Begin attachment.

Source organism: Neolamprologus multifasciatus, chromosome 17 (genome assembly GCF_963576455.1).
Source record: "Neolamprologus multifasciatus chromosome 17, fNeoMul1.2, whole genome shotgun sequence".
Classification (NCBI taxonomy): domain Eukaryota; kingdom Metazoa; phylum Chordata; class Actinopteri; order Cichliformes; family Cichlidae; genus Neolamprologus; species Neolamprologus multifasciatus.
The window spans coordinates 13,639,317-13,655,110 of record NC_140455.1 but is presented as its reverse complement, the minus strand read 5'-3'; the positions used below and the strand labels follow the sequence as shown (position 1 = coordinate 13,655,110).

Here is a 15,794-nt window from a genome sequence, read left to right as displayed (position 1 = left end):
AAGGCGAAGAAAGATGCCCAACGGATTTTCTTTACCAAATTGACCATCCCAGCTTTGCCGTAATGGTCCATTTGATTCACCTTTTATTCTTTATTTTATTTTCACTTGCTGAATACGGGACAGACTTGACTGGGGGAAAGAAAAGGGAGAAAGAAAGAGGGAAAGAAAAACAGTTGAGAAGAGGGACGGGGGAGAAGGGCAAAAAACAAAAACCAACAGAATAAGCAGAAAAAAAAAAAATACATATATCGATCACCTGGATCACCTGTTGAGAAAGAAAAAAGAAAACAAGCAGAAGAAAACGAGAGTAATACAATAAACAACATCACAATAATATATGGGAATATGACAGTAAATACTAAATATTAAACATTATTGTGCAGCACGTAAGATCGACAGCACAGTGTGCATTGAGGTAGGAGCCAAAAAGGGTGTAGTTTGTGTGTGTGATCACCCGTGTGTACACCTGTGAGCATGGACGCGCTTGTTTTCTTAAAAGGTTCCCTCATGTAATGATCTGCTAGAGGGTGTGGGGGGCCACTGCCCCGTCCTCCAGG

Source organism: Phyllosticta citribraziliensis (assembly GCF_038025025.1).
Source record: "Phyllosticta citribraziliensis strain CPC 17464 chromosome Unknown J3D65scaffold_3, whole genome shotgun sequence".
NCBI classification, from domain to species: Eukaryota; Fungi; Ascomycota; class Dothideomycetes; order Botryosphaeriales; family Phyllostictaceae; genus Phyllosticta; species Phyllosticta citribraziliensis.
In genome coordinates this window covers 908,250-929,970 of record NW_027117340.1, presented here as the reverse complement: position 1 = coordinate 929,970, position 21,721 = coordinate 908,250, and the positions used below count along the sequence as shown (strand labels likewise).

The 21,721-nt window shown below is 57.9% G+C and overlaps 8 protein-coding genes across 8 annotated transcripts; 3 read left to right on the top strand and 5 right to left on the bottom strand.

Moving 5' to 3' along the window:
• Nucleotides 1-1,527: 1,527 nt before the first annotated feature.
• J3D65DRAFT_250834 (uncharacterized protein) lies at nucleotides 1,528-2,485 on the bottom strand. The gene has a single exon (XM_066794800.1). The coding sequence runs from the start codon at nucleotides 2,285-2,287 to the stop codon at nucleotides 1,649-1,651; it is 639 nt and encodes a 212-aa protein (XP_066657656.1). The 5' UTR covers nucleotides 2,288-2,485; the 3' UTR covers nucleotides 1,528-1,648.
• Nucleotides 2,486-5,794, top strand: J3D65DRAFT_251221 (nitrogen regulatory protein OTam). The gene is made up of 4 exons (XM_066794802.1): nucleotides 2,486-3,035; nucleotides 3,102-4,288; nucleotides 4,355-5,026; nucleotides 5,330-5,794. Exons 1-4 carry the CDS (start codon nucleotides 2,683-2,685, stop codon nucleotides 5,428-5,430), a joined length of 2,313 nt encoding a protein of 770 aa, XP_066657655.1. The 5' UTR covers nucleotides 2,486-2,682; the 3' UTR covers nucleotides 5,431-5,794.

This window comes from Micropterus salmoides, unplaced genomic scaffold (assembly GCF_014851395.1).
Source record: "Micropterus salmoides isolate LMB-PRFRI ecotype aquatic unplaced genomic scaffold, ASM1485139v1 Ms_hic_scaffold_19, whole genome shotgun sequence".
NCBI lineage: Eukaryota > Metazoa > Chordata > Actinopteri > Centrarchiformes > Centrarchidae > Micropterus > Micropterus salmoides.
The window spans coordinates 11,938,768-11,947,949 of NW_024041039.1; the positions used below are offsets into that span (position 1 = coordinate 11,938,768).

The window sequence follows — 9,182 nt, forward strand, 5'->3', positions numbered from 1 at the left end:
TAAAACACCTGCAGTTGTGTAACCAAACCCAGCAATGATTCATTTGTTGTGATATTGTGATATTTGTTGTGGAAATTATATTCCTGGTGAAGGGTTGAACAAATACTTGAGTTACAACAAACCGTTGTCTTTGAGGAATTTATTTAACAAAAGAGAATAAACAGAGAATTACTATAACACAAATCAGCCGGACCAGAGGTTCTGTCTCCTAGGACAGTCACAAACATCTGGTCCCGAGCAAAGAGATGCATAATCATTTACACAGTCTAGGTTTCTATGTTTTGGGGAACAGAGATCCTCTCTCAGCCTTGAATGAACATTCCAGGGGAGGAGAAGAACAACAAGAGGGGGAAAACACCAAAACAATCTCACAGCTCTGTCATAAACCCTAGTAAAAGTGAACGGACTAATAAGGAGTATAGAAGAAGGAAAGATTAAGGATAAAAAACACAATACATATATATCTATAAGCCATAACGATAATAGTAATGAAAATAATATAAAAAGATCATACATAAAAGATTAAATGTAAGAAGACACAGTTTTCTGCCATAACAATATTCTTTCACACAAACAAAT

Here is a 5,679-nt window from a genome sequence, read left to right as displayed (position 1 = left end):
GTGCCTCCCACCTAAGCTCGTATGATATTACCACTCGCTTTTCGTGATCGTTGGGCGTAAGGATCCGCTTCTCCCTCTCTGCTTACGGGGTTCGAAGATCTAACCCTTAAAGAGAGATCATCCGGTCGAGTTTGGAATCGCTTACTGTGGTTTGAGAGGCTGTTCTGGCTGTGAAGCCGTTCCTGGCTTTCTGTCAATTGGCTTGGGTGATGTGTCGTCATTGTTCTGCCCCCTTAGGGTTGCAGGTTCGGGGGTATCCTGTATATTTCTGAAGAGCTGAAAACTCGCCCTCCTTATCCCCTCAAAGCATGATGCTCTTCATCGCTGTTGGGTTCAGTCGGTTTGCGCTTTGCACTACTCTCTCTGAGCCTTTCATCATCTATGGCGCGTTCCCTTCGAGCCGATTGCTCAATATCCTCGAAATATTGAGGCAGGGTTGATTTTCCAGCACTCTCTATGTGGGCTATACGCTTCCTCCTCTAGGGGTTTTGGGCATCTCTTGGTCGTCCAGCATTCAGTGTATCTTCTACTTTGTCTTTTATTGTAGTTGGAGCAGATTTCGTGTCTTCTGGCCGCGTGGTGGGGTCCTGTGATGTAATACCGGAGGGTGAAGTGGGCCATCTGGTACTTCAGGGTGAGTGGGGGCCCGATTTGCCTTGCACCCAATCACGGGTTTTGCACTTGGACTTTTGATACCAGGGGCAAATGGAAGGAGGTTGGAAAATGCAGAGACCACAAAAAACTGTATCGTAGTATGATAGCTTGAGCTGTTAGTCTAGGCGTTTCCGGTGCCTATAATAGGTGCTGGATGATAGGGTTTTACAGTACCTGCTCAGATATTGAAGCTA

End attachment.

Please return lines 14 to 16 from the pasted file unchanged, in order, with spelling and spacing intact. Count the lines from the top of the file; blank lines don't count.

• J3D65DRAFT_250834 (uncharacterized protein) lies at nucleotides 1,528-2,485 on the bottom strand. The gene has a single exon (XM_066794800.1). The coding sequence runs from the start codon at nucleotides 2,285-2,287 to the stop codon at nucleotides 1,649-1,651; it is 639 nt and encodes a 212-aa protein (XP_066657656.1). The 5' UTR covers nucleotides 2,288-2,485; the 3' UTR covers nucleotides 1,528-1,648.
• Nucleotides 2,486-5,794, top strand: J3D65DRAFT_251221 (nitrogen regulatory protein OTam). The gene is made up of 4 exons (XM_066794802.1): nucleotides 2,486-3,035; nucleotides 3,102-4,288; nucleotides 4,355-5,026; nucleotides 5,330-5,794. Exons 1-4 carry the CDS (start codon nucleotides 2,683-2,685, stop codon nucleotides 5,428-5,430), a joined length of 2,313 nt encoding a protein of 770 aa, XP_066657655.1. The 5' UTR covers nucleotides 2,486-2,682; the 3' UTR covers nucleotides 5,431-5,794.

This window comes from Micropterus salmoides, unplaced genomic scaffold (assembly GCF_014851395.1).